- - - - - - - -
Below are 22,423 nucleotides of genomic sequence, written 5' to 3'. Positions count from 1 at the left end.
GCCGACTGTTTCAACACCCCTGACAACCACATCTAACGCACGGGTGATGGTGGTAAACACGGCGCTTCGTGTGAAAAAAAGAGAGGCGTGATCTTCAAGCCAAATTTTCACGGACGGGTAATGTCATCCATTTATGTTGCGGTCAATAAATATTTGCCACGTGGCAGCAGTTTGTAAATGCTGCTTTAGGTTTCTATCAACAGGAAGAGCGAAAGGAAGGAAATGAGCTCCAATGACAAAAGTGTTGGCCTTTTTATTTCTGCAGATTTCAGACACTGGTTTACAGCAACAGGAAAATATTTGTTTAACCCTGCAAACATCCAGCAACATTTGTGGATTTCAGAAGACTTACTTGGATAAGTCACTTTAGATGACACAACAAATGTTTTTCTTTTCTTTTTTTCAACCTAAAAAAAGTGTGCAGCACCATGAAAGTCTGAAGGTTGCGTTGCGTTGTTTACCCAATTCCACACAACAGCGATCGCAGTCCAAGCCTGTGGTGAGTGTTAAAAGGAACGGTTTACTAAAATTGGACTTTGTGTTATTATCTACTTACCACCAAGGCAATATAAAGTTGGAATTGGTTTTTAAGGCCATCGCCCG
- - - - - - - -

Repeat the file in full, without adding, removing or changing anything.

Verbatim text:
Below are 22,423 nucleotides of genomic sequence, written 5' to 3'. Positions count from 1 at the left end.
GCCGACTGTTTCAACACCCCTGACAACCACATCTAACGCACGGGTGATGGTGGTAAACACGGCGCTTCGTGTGAAAAAAAGAGAGGCGTGATCTTCAAGCCAAATTTTCACGGACGGGTAATGTCATCCATTTATGTTGCGGTCAATAAATATTTGCCACGTGGCAGCAGTTTGTAAATGCTGCTTTAGGTTTCTATCAACAGGAAGAGCGAAAGGAAGGAAATGAGCTCCAATGACAAAAGTGTTGGCCTTTTTATTTCTGCAGATTTCAGACACTGGTTTACAGCAACAGGAAAATATTTGTTTAACCCTGCAAACATCCAGCAACATTTGTGGATTTCAGAAGACTTACTTGGATAAGTCACTTTAGATGACACAACAAATGTTTTTCTTTTCTTTTTTTCAACCTAAAAAAAGTGTGCAGCACCATGAAAGTCTGAAGGTTGCGTTGCGTTGTTTACCCAATTCCACACAACAGCGATCGCAGTCCAAGCCTGTGGTGAGTGTTAAAAGGAACGGTTTACTAAAATTGGACTTTGTGTTATTATCTACTTACCACCAAGGCAATATAAAGTTGGAATTGGTTTTTAAGGCCATCGCCCG